Sign up ×
Stack Overflow is a community of 4.7 million programmers, just like you, helping each other. Join them; it only takes a minute:

In VIM, you can search a specified string. Then you can press n or N to navigate next or previous match. When you press n or N, the cursor will be moved to the matched text. My question is, how to quickly copy the matched text under cursor?


What I need is the current match under cursor, not all matches in the document.


share|improve this question
This entry in the Vim Tips FAQ covers this topic. – eckes Jan 1 '12 at 16:55
One might be also interested in the question "Delete matching search pattern in VIM". – ib. Jan 7 '12 at 8:27

4 Answers 4

up vote 3 down vote accepted

One can write a function extracting the match of the last search pattern around the cursor, and create a mapping to call it.

nnoremap <silent> <leader>y :call setreg('"', MatchAround(@/), 'c')<cr>
function! MatchAround(pat)
    let [sl, sc] = searchpos(a:pat, 'bcnW')
    let [el, ec] = searchpos(a:pat, 'cenW')
    let t = map(getline(sl ? sl : -1, el), 'v:val."\n"')
    if len(t) > 0
        let t[0] = t[0][sc-1:]
        let ec -= len(t) == 1 ? sc-1 : 0
        let t[-1] = t[-1][:matchend(t[-1], '.', ec-1)-1]
    return join(t, '')

The function above determines the starting and ending positions of the match and carefully takes out the matching text, correctly handling multiline patterns and multibyte characters.

Another option is to create text object mappings (see :help text-object) for operating on the last search pattern match under the cursor.

vnoremap <silent> i/ :<c-u>call SelectMatch()<cr>
onoremap <silent> i/ :call SelectMatch()<cr>
function! SelectMatch()
    if search(@/, 'bcW')
        norm! v
        call search(@/, 'ceW')
        norm! gv

To copy the current match using these mappings, use yi/. As for other text objects, it is also possible, for example, to visually select it using vi/, or delete it using di/.

share|improve this answer
Note that the function above correctly handles one-character or multiline matches. – ib. Jan 2 '12 at 5:43
I would suggest using v:register in the mapping: nnoremap <expr> <silent> <leader>y ':let @'.v:register.'=MatchAroundCursor(@/)<cr>' – Benoit Jan 2 '12 at 6:07
Thanks ib. I've pasted your function to my .vimrc. How to call them? I'm a newbie on VIM. Thanks. – Ogrish Man Jan 2 '12 at 18:18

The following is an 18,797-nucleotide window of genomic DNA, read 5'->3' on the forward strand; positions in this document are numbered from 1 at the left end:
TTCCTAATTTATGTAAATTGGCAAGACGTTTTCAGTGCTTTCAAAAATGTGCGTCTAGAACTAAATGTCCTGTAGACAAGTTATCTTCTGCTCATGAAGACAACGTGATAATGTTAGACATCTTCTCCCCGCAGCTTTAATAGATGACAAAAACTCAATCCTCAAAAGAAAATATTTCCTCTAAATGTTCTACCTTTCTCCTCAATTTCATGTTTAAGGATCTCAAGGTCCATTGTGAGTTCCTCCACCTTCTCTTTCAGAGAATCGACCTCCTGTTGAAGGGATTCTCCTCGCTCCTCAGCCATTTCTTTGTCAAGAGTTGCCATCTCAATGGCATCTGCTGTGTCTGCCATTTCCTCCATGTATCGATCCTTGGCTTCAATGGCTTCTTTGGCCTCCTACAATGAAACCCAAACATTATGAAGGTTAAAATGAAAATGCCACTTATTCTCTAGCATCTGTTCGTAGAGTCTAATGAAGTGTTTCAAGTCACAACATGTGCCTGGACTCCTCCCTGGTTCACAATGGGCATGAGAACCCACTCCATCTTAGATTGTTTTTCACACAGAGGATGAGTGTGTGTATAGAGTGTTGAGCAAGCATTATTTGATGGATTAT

The first line of the snippet above is a mapping. If you have also copied that line to your .vimrc file, then, whenever the cursor is on a search pattern match, press the leader key (backslash, by default) followed by y, and the match will be yanked. – ib. Jan 3 '12 at 4:53
@Benoit: Thanks for a good idea! By the way, it's better to use setreg() to change the contents of a register (because of characterwise/linewise/blockwise mode issues). – ib. Jan 3 '12 at 12:08

You want to execute the following



The basic idea is after you search or press n or N the cursor will be at the beginning of the matched text. Then you yank to the end of the last search.


  • y will yank from the current position through the following motion
  • // searches using the last search pattern.
  • //e The e flag will position the cursor at the end of the matched text

As a word of warning this will change the current search pattern, because it adds the /e flag. Therefore following n and/or N will move the cursor to the end of the match.

This is very similar to the following post.

share|improve this answer
this is badass. – Andy Ray Jan 2 '12 at 1:54
Aside from annoying disadvantage of changing flags, this approach does not work as intended if the current match is only one character long! – ib. Jan 2 '12 at 6:05

Press y and the text under the cursor will be copied to the unamed default register, then you can press p to paste.

share|improve this answer

I guess this should do it:

command! -register CopyExactMatchUnderCursor call s:CopyExactMatchUnderCursor('<reg>')

function! s:CopyExactMatchUnderCursor(reg)
    let cpos = getpos('.')
    let line = cpos[1]
    let idx = cpos[2] - 1
    let txt = getline(line)

    let mend = matchend(txt, @/, idx)

    if mend > idx
        let sel = strpart(txt, idx, mend - idx)

        let reg = empty(a:reg) ? '"' : a:reg
        execute 'let @' . reg . ' = sel . "\n"'

It grabs the cursor position first with getpos then searches for the end of the match (beginning with the column where the cursor is using matchend) and then returns the substring in the register provided - by default " is used.

All the necessary methods were basically in @eckes answer.

share|improve this answer
The function above does not solve the issue in general: it yanks nothing if the current match spans over multiple lines. – ib. Jan 2 '12 at 4:57

Your Answer


By posting your answer, you agree to the privacy policy and terms of service.

Not the answer you're looking for? Browse other questions tagged or ask your own question.